17. THE EXAMINER. The political lucubrations of Steele in the Tatler, though neither numerous, nor written with much asperity, gave such offence to the Tories, who were then rising into power, that they thought it necessary to establish a periodical paper under the title of the Examiner, as a defence of their principles and views. The authors of this once celebrated Paper were, for

the most part, persons of considerable ability; but the virulence and rancour with which they attacked Steele and calumniated their opponents, reflect no small share of disgrace upon their memory. The early numbers of the Examiner were published under the superintendence of Dr. William King, who was the author of the fifth, eleventh, and twelfth papers. He was assisted by Bolingbroke, by Prior, who contributed N° 6, by Dr. Atterbury, and Dr. Friend. Dr. King was soon superseded, however, by Swift, who, commencing with N° 14, wrote thirty-three Essays in succession, and then relinquished the task to Mrs. Manley, who concluded the first volume, in point of literary merit the best portion of the work. The management of this scurrilous undertaking was then entrusted to Mr. Oldisworth, who completed the fifth volume, published nineteen numbers of a sixth, and would probably have printed many more had not the death of the Queen arrested the progress of his pen. The Examiner existed during the four last years of Queen Anne, the first number being dated August 3d, 1710, and the last July 26th, 1714. It had the merit of giving origin to the Whig-Examiner of Addison, to the Reader of Steele, and to,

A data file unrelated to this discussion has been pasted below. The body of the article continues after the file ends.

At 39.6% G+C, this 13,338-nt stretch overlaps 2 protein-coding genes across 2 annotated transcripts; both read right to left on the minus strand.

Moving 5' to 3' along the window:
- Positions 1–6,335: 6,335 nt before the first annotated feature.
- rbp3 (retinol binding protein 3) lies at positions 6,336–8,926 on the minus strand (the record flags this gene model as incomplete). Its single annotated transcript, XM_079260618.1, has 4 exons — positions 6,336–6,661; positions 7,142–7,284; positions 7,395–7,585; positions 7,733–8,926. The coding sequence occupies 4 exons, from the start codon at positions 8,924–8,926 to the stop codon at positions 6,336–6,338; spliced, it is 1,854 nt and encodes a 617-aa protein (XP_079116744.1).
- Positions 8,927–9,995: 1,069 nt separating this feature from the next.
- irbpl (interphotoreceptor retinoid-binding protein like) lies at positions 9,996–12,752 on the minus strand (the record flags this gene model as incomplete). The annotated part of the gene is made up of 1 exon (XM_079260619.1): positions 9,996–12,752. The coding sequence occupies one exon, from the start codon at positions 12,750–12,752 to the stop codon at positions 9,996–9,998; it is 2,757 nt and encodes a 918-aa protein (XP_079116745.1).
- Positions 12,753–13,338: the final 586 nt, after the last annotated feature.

18. THE MEDLEY. This paper, which was